Laddie Carter has been honored by the Carroll County and Carrollton Evening Sertoma (Service To Mankind) Clubs with the Service To Mankind Award for 2017. The award recognizes local philanthropists for their works in the community and at large.
As the 2017 recipient of the award, Carter has been a community leader for volunteerism and outreach for more than a decade in the Carroll County area. Beyond her works with local churches, she founded The Holy Spirit Emergency Shelter in 2014 which provides shelter to homeless individuals during inclement weather. Services of the shelter included showers, clothing, laundering, hot meals, fellowship and Bible studies. Under her leadership, the shelter expanded services to include assistance for medical or prescription needs and monthly Resource Days where anyone in need could utilize existing services plus haircuts, medical screenings or referrals to other agencies. During 2016, the shelter partnered with two local churches to provide new locations and additional support.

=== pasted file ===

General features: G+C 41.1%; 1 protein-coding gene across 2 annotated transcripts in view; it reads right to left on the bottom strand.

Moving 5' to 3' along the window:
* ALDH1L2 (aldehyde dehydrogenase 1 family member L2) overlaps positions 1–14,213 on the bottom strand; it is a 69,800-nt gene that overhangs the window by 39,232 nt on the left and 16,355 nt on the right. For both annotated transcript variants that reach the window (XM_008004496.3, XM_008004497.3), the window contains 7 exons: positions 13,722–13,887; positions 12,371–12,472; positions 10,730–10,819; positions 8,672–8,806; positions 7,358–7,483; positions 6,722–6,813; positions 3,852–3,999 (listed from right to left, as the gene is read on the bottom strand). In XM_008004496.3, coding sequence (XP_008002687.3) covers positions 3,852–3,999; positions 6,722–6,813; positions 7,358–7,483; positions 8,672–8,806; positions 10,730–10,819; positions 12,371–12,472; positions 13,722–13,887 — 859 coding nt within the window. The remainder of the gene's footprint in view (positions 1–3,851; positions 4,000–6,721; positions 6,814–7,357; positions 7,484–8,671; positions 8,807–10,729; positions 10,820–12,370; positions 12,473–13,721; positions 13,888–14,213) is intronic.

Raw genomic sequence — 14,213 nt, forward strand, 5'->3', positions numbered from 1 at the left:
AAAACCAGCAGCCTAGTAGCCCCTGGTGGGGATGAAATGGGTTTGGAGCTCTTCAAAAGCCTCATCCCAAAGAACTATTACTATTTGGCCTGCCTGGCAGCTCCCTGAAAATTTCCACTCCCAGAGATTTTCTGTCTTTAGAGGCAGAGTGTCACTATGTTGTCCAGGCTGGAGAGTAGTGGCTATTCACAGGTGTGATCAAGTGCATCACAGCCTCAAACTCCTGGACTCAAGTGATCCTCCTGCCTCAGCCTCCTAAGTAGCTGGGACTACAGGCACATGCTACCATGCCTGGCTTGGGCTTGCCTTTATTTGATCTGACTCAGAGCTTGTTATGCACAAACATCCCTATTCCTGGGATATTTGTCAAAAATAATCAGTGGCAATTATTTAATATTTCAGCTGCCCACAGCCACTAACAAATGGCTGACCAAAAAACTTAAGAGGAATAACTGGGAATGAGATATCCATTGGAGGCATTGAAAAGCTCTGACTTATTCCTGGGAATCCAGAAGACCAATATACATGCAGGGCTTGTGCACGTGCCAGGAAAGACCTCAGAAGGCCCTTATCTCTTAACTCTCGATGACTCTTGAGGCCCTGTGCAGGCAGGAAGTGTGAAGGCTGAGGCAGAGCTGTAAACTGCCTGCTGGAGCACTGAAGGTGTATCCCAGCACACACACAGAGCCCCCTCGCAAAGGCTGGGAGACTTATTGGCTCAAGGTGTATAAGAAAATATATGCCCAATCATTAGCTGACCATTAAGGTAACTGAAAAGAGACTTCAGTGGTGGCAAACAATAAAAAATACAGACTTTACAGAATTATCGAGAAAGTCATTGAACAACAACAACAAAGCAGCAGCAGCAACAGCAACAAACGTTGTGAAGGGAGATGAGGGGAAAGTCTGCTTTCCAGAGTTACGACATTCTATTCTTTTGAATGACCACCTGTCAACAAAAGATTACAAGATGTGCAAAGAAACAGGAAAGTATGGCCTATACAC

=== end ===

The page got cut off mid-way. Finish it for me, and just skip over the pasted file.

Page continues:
“Laddie is such a dedicated and giving person,” said Rebecca Smith, Past President for the Carrollton Evening Sertoma Club. “Her vision and hard work address a serious need for most communities. It truly takes a servant’s heart.”
Laddie Carter is a Carrollton native and attended West Georgia College. She and her husband, Bill, have been married more than 50 years and have two sons, Brett and Matt. Before her philanthropic work, Carter managed her family-owned company Groover Smith Furniture Company from 1980 to 2005 and has owned antique booths in Bowdon, Georgia, and Wedowee and Oxford, Alabama. The Carters are members of First United Methodist Church and enjoy spending time with their daughters-in-law Marianna and Kelly and four grandchildren Caroline, Cole, Katy Beth and Chloe.
Sertoma (Service to Mankind) was established in 1912 as the Cooperative Club in Kansas City, Missouri. Now, Sertoma clubs can be found throughout the U.S., Canada and Mexico. Historically, the organization has focused on speech and hearing health problems, particularly in children, but has since adopted programs targeting drug-use education and projects promoting freedom and democracy to school-aged children. Local Sertoma clubs also sponsor and support teen and collegiate clubs in area schools.